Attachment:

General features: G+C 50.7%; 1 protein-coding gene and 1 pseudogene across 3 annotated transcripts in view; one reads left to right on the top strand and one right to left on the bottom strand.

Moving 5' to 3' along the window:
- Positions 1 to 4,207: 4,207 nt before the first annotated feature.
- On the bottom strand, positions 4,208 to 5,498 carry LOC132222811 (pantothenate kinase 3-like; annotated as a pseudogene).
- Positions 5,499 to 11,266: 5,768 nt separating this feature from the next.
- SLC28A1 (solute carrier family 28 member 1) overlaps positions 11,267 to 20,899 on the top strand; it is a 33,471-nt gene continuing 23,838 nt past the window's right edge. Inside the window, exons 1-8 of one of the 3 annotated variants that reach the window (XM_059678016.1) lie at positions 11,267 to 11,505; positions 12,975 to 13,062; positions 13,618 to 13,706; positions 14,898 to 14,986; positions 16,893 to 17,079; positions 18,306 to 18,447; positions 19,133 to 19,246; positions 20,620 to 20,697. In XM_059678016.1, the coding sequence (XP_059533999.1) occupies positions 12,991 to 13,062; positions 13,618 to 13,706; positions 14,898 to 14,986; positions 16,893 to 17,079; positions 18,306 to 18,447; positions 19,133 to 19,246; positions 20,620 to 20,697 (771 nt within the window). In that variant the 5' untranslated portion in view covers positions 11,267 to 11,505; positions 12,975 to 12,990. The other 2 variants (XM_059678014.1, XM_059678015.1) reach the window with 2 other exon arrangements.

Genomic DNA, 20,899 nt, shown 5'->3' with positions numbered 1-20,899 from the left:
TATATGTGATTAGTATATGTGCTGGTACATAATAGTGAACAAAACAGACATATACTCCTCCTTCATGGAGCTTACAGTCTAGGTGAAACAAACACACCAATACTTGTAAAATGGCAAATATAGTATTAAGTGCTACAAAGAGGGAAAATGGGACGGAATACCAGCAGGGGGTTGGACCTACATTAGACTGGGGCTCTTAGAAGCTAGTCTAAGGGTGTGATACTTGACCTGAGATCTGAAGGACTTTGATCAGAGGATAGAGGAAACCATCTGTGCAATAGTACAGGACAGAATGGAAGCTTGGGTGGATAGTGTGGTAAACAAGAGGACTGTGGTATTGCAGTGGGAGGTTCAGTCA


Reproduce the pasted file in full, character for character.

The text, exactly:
General features: G+C 50.7%; 1 protein-coding gene and 1 pseudogene across 3 annotated transcripts in view; one reads left to right on the top strand and one right to left on the bottom strand.

Moving 5' to 3' along the window:
- Positions 1 to 4,207: 4,207 nt before the first annotated feature.
- On the bottom strand, positions 4,208 to 5,498 carry LOC132222811 (pantothenate kinase 3-like; annotated as a pseudogene).
- Positions 5,499 to 11,266: 5,768 nt separating this feature from the next.
- SLC28A1 (solute carrier family 28 member 1) overlaps positions 11,267 to 20,899 on the top strand; it is a 33,471-nt gene continuing 23,838 nt past the window's right edge. Inside the window, exons 1-8 of one of the 3 annotated variants that reach the window (XM_059678016.1) lie at positions 11,267 to 11,505; positions 12,975 to 13,062; positions 13,618 to 13,706; positions 14,898 to 14,986; positions 16,893 to 17,079; positions 18,306 to 18,447; positions 19,133 to 19,246; positions 20,620 to 20,697. In XM_059678016.1, the coding sequence (XP_059533999.1) occupies positions 12,991 to 13,062; positions 13,618 to 13,706; positions 14,898 to 14,986; positions 16,893 to 17,079; positions 18,306 to 18,447; positions 19,133 to 19,246; positions 20,620 to 20,697 (771 nt within the window). In that variant the 5' untranslated portion in view covers positions 11,267 to 11,505; positions 12,975 to 12,990. The other 2 variants (XM_059678014.1, XM_059678015.1) reach the window with 2 other exon arrangements.

Genomic DNA, 20,899 nt, shown 5'->3' with positions numbered 1-20,899 from the left:
TATATGTGATTAGTATATGTGCTGGTACATAATAGTGAACAAAACAGACATATACTCCTCCTTCATGGAGCTTACAGTCTAGGTGAAACAAACACACCAATACTTGTAAAATGGCAAATATAGTATTAAGTGCTACAAAGAGGGAAAATGGGACGGAATACCAGCAGGGGGTTGGACCTACATTAGACTGGGGCTCTTAGAAGCTAGTCTAAGGGTGTGATACTTGACCTGAGATCTGAAGGACTTTGATCAGAGGATAGAGGAAACCATCTGTGCAATAGTACAGGACAGAATGGAAGCTTGGGTGGATAGTGTGGTAAACAAGAGGACTGTGGTATTGCAGTGGGAGGTTCAGTCA